I’ve spent the last week or two reviewing resumes for a new position at work, and I’m exhausted with the whole process. On one hand, the software we are using feels like it was written by trolls in 1998 specifically to abuse my carpal tunnel issues. Clearly the company responsible for it has never hired a UX or interface designer; every simple operation takes at least five clicks and a roadmap to get to.
On the other hand, the applicants we’ve been getting have been underwhelming. There have been standouts in the group, and we’ve contacted them, but the vast majority have clearly never read one of the thousands of How To Apply For A Job articles that litter the internet. So after reviewing 50 resumes this morning, here’s my unscientific list, in no order:
- This is a design position. You should list your portfolio URL at the top of your resume, somewhere in close proximity to your name. It should be in your cover letter too. Don’t make me Google your name, because I won’t—you’ve already been dumped in the “NO” pile.
- Buy a domain name and host your own portfolio. www.college.edu/portfolio/spanky57 is not a professional URL to pass out. You fail, because it shows me you’re not taking yourself seriously.
- Along those same lines, your email address should be something professional.
- This kind of goes without saying, but…don’t copy and paste the cover letter you wrote to that other job into the form field for this job. That’s just embarrassing. Check your work.
- The position I posted is clearly described as a print design job. Show me print design, or don’t apply.
- Something they don’t teach you in college is that good writers make good designers. If your cover letter doesn’t show me you’ve even done even a little research on my organization, you won’t get far. One sentence can go a long way.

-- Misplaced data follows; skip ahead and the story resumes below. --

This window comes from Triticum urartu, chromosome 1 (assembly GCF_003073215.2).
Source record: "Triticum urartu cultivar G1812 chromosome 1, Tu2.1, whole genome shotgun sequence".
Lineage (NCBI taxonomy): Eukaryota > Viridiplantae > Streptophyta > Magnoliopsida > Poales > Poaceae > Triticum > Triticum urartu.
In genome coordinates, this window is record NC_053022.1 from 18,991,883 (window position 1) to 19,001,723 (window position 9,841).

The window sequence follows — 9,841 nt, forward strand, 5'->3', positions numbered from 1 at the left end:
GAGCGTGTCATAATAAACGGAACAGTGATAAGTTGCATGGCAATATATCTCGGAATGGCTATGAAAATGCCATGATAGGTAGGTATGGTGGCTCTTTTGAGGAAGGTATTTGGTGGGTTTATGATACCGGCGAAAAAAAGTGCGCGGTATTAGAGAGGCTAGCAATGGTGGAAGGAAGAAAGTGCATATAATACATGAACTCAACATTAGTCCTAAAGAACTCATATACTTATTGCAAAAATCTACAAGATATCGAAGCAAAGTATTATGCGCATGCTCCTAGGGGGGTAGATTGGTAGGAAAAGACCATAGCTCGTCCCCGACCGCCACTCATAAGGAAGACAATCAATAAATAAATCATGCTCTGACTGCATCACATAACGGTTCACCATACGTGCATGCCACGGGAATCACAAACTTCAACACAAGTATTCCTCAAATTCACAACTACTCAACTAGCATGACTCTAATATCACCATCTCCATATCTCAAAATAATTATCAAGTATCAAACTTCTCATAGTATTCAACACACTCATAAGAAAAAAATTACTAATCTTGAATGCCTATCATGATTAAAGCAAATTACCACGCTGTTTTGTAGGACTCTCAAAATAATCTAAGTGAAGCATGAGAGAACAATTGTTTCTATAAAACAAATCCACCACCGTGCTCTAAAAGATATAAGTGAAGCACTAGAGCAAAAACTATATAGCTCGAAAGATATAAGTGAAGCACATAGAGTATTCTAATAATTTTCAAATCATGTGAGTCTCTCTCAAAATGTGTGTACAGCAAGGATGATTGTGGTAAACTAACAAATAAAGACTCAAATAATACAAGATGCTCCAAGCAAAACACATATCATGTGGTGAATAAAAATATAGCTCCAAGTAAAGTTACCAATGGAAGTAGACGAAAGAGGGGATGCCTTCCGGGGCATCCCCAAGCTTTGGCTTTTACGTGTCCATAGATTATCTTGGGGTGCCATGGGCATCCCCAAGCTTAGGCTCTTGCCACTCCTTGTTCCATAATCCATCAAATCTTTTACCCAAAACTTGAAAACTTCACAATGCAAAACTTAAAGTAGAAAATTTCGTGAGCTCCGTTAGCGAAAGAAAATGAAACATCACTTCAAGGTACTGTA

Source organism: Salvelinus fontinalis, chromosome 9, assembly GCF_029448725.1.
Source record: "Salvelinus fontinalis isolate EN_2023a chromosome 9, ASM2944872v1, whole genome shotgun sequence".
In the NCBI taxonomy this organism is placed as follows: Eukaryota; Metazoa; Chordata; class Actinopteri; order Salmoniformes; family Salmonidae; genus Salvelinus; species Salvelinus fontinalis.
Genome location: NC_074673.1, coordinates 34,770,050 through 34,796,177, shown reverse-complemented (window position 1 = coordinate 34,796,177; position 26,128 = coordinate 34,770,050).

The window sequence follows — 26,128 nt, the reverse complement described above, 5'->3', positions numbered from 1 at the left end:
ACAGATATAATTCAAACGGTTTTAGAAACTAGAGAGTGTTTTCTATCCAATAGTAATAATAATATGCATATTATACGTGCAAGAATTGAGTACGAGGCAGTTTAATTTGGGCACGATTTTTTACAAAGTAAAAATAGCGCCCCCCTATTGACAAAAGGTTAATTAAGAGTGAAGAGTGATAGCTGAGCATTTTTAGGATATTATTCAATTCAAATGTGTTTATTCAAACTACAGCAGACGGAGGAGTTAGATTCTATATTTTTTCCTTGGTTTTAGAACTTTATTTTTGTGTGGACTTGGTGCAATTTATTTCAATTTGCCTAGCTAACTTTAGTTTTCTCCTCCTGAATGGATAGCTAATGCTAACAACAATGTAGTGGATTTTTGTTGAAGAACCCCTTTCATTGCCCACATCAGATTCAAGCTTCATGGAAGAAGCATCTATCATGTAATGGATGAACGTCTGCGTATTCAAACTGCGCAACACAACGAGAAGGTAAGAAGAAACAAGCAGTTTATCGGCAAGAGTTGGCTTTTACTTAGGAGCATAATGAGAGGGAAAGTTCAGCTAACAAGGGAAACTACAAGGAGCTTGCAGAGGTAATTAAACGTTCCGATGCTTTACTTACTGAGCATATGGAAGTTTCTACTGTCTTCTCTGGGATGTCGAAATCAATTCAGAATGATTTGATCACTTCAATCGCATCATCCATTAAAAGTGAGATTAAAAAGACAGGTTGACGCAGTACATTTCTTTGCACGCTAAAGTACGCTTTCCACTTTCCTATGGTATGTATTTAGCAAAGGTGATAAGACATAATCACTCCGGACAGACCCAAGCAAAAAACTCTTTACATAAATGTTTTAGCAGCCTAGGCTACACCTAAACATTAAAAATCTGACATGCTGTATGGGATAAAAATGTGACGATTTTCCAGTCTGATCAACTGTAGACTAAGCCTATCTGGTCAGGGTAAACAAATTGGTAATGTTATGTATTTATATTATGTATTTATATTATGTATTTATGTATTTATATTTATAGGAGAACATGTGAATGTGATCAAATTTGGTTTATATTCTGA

- When you proudly point out that you coded and designed your portfolio website, be sure to change the <title> to something other than PORTFOLIO TEMPLATE.
- Speaking of portfolios, please keep the fancy navigation to a minimum. Your work had better be damned good if I’m going to fight your website to see it.
- If you insist on using PDFs to showcase your work, make them web-ready, please. It won’t disqualify you, but it’s goddamned annoying.
- If the job description clearly says Graphic Designer, don’t list your title as Desktop Publisher. That’s a bit like saying you’re qualified to fly a plane because you play Microsoft Flight Simulator.
After years of spending hundreds of dollars at chain eyeglass stores, I’m giving this Warby Parker thing a try. I sent away for five try-on pairs of two frame styles, which should be here sometime this week. I’ve seen a lot of hipsters wearing WP frames and they all look big to me–like “I was too young to actually have lived through the 80′s and even though frames were big then I bet they weren’t this big” big. Hopefully they will fit my face and not resemble safety glasses from seventh grade shop class.
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Austin Homebrew has been offering free shipping on beer kits since the spring, and they are drawing that promotion to a close tomorrow. I ordered a pumpkin ale this afternoon so that I can include one of the batches of real pumpkin Mama made before Thanksgiving. I’m so happy with how the Irish Stout aged after four months, I’m going to brew up the pumpkin and sit on it for a long while before bottle conditioning the whole thing and waiting until the fall of 2014 to crack it.
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I’m slowly gathering footage to use while learning how to use Final Cut Pro at work, but I’ve already learned my first painful lesson: I failed to back up about 20 minutes of raw video, moved the project files around, and deleted them without realizing what I’d done due to FCP’s odd file structure. It appears they are gone permanently. Using a mixture of GoPro and DSLR footage I’ve still got something interesting to work with, but I really need more to be able to cut something together.
Update: Found them! FCP is so strange…